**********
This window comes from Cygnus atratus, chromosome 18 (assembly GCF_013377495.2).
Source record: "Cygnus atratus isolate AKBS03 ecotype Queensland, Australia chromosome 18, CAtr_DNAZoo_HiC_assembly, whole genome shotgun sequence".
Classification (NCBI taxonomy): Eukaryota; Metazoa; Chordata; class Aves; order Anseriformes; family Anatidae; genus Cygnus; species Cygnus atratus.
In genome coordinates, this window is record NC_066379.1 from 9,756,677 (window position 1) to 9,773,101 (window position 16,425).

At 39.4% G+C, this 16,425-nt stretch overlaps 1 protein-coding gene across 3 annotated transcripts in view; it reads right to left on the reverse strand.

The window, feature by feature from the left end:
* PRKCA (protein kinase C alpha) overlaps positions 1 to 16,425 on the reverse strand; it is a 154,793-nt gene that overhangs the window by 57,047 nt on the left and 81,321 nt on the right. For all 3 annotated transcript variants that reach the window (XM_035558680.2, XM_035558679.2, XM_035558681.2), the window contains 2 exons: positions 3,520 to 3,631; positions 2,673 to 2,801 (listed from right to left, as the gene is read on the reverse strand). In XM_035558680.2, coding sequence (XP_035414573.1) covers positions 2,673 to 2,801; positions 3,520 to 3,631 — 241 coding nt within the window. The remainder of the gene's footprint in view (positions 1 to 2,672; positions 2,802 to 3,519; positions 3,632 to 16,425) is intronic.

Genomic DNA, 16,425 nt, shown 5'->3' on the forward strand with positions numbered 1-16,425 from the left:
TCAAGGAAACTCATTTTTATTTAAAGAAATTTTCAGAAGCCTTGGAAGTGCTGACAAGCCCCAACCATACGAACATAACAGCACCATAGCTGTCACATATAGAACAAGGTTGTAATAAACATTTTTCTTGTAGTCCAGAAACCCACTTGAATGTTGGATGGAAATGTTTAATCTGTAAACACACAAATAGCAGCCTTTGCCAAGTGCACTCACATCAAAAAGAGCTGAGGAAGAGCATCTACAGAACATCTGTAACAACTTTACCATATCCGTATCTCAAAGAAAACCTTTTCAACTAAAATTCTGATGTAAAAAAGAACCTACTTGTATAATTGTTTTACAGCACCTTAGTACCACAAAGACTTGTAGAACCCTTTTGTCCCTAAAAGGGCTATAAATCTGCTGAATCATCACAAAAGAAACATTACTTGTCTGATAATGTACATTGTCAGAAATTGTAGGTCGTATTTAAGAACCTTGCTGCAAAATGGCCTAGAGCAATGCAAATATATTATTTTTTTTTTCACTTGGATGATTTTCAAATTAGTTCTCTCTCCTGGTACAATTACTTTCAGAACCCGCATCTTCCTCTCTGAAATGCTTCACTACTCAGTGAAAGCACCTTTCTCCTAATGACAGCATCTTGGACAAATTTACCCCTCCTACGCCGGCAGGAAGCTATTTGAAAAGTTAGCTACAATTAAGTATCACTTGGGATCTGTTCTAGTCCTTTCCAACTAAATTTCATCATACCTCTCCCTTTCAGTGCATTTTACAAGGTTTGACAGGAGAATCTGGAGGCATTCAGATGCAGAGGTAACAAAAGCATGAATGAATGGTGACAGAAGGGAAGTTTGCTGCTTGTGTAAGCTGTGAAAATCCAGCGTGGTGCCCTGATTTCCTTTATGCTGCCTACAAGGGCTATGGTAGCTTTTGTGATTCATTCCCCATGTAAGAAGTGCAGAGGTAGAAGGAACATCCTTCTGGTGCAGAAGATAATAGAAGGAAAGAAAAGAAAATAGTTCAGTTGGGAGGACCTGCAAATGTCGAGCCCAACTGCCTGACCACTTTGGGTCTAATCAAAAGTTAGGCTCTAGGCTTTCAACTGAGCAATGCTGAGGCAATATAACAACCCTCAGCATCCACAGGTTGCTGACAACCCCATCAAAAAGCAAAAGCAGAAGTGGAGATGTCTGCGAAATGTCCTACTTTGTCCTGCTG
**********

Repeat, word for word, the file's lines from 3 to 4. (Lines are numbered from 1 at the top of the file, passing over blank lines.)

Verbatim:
Classification (NCBI taxonomy): Eukaryota; Metazoa; Chordata; class Aves; order Anseriformes; family Anatidae; genus Cygnus; species Cygnus atratus.
In genome coordinates, this window is record NC_066379.1 from 9,756,677 (window position 1) to 9,773,101 (window position 16,425).